Similarly, when we told people they shouldn’t suffer form back pain while kayaking, other manufacturers ignored to notion that using their kayaks produces back pain and other types of severe discomfort, only to change their claims gradually, and offer various ‘ergonomic’ seats, which don’t change much in reality, but at least the spirit (delusion/hype) is there 😀
    We’ve bumped into instances of other kayak manufacturers offering clients to motorize their kayaks, which is yet another example of ‘verbal imitation’ of a successful, real-life concept Wavewalk’s clients enjoy, while others can merely play various mental and verbal games, and pretend they have something real there.

    All this is to say that the kayak ‘industry’ is far from ignoring our product, judging from the broad and continuous ‘spiritual’ and verbal imitation going on.

    The kayak and fishing media don’t really ignore us – They simply know we stopped advertising in magazines years ago, which is why they have nothing to gain from us.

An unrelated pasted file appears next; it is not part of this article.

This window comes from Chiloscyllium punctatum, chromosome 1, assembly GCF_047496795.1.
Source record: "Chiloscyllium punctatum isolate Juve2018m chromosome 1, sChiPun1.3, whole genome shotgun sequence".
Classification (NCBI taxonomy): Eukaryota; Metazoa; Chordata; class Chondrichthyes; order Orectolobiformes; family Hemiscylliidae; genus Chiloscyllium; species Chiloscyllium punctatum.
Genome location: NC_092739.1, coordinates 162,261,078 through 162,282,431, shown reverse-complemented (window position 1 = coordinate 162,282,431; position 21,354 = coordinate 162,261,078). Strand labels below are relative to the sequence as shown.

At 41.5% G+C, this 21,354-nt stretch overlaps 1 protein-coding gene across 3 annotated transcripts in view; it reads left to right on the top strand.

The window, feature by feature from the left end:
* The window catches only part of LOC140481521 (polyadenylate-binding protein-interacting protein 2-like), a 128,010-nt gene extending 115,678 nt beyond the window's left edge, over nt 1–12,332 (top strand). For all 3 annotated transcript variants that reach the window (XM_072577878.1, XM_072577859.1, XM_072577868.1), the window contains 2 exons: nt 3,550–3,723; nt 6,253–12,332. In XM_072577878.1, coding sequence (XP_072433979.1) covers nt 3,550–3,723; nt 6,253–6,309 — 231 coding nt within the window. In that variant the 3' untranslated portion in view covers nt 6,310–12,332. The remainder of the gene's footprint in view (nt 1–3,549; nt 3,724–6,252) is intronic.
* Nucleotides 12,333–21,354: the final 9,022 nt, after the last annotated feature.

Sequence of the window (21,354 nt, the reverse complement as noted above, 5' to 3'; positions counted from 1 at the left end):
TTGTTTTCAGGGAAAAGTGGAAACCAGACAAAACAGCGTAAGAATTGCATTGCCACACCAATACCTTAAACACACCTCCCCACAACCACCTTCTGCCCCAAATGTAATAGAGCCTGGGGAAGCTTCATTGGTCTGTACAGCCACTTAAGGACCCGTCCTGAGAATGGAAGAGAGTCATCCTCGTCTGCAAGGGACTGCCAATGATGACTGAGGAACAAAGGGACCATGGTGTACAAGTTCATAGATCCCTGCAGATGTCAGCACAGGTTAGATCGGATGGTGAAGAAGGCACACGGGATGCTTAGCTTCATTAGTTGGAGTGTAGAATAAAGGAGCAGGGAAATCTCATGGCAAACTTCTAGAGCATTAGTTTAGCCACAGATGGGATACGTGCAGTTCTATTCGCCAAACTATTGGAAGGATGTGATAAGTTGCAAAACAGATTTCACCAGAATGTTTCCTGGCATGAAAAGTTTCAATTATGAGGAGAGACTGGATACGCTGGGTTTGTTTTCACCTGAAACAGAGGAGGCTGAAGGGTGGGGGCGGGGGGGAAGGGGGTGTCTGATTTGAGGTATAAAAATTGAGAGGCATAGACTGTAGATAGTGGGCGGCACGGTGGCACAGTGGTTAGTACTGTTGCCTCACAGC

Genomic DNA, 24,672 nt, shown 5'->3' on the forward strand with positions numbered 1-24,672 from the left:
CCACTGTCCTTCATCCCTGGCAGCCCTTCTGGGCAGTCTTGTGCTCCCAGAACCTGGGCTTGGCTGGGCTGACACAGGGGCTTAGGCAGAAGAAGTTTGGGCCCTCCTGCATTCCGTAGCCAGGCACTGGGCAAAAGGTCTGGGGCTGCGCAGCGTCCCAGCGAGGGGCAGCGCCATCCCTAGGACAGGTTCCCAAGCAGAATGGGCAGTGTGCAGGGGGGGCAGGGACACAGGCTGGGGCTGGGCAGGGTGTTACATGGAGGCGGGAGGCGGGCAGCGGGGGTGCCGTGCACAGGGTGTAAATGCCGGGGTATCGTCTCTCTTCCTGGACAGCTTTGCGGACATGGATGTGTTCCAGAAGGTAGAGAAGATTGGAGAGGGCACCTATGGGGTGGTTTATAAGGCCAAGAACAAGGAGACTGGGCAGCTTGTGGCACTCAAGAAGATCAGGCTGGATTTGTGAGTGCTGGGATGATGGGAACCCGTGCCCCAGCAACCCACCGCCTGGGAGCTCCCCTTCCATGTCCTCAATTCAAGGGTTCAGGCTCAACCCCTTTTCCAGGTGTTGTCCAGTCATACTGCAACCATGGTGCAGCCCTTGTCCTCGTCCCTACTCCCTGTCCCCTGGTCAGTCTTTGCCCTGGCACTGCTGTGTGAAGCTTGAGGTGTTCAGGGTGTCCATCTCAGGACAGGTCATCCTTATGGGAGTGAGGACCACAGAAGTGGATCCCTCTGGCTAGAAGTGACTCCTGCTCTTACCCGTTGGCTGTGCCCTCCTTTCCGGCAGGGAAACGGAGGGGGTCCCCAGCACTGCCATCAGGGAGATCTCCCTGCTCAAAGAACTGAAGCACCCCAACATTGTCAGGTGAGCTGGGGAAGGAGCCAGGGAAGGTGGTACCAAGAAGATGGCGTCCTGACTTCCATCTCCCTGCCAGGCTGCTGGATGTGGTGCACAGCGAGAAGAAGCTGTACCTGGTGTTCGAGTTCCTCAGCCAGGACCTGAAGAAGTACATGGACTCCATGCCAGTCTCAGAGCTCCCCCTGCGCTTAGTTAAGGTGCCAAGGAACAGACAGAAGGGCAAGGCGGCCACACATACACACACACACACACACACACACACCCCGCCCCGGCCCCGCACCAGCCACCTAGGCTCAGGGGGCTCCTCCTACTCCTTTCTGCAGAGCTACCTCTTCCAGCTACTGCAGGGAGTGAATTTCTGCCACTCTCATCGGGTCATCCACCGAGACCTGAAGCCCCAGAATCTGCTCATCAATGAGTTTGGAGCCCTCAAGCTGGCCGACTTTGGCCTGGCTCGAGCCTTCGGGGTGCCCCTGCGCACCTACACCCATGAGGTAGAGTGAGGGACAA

5. Yoav-

    You and I are in the Wavewalk business but most readers of this blog are not. At this point I think it would be very instructive for the Wavewalk owners to chime in with their views and feelings about the kayak industry.

  6. Twenty years ago this kind of public discussion and critic would have been impossible. The internet gave everyone a voice, including small manufacturers.
    Your article and discussion are entertaining, and you may actually be doing a favor to some of those fishing magazines who are willing to learn.

  7. @Hasdrubal,
    Since 2009 recession began all the fishing and boating publications who survived have been on a survival mode, and all they care about is survival. The big problem is getting advertisers to advertise their products on your magazine and not on somebody else’s. Objectivity and high reporting standards don’t necessarily help you in that…

  8. Hey, come on, you guys don’t expect a fishing magazine’s editor to declare that one boat, or yak are above the rest of the pack, do you? That editor would be shooting the magazine’s publisher in the foot, or worse, in their wallet, and could very well find themselves holding a cardboard box while being escorted to the levator…

  9. You’re probably right, but we believe that the truth has a special value, and the truth shall prevail 🙂